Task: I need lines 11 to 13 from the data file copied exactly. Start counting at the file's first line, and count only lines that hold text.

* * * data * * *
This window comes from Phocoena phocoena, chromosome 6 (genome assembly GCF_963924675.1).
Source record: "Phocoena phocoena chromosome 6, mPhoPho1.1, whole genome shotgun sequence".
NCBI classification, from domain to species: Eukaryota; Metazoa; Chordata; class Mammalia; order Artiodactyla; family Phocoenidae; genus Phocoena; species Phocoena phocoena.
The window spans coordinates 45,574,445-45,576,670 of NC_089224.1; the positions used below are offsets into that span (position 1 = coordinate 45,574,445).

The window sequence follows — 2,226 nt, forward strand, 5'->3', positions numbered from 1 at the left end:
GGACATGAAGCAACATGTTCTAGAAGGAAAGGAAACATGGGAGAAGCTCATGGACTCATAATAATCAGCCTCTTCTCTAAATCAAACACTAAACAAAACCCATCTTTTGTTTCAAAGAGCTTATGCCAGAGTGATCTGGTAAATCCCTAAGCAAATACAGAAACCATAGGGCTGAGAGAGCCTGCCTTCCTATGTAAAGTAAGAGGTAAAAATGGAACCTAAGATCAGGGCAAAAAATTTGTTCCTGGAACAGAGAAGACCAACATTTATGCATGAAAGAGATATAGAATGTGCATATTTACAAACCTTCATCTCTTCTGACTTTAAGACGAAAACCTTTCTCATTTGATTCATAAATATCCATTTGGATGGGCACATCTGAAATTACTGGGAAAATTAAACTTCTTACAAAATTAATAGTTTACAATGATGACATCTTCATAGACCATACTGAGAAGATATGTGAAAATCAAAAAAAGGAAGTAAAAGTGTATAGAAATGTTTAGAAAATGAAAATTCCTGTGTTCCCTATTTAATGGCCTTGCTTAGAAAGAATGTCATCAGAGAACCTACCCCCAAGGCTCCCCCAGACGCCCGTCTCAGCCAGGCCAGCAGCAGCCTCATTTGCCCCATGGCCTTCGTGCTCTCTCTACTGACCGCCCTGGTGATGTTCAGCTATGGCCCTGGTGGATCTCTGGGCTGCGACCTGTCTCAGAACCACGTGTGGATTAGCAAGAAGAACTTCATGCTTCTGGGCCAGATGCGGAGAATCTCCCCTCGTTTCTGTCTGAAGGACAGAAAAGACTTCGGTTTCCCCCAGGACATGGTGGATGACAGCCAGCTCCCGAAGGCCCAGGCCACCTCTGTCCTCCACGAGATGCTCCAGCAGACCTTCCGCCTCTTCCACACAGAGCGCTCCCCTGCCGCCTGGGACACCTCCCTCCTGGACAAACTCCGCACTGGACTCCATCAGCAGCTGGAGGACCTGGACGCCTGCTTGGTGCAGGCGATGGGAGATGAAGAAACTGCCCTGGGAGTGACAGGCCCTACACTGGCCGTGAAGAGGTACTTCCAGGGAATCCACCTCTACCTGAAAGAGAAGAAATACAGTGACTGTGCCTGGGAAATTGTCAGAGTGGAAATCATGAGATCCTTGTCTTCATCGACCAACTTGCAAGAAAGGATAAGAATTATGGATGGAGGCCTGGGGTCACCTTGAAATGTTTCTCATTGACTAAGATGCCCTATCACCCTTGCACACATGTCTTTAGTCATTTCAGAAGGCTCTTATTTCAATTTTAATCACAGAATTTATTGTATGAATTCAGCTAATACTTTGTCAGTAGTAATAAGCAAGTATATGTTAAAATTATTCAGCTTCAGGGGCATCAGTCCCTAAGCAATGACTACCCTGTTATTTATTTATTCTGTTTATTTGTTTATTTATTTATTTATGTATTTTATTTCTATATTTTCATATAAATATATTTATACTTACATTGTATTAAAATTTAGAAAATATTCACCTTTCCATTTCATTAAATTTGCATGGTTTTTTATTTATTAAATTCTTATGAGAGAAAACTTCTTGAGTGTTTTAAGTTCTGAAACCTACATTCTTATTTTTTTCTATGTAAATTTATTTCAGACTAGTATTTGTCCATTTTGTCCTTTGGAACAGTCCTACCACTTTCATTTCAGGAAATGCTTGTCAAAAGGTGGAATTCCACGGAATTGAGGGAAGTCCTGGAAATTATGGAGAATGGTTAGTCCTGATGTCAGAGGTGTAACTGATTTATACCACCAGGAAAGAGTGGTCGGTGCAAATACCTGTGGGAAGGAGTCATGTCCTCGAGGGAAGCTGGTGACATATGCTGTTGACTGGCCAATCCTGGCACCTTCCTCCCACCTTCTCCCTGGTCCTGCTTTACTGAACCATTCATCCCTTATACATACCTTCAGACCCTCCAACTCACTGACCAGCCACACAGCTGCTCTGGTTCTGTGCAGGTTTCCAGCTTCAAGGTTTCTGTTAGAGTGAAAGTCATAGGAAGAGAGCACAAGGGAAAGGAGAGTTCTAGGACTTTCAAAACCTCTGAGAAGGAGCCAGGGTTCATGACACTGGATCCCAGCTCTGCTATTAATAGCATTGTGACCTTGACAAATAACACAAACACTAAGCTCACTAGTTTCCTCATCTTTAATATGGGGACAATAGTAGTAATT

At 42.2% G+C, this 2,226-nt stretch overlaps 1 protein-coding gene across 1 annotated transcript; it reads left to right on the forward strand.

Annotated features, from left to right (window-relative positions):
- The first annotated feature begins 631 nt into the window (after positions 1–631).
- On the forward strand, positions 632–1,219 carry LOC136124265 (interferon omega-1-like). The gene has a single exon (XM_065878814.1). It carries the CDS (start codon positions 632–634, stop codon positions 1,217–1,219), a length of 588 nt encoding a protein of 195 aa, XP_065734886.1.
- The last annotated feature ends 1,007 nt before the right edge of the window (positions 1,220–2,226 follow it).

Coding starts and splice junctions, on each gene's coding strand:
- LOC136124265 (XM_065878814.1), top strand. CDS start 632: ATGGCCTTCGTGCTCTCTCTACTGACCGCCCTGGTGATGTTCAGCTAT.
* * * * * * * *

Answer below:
- The last annotated feature ends 1,007 nt before the right edge of the window (positions 1,220–2,226 follow it).

Coding starts and splice junctions, on each gene's coding strand:
- LOC136124265 (XM_065878814.1), top strand. CDS start 632: ATGGCCTTCGTGCTCTCTCTACTGACCGCCCTGGTGATGTTCAGCTAT.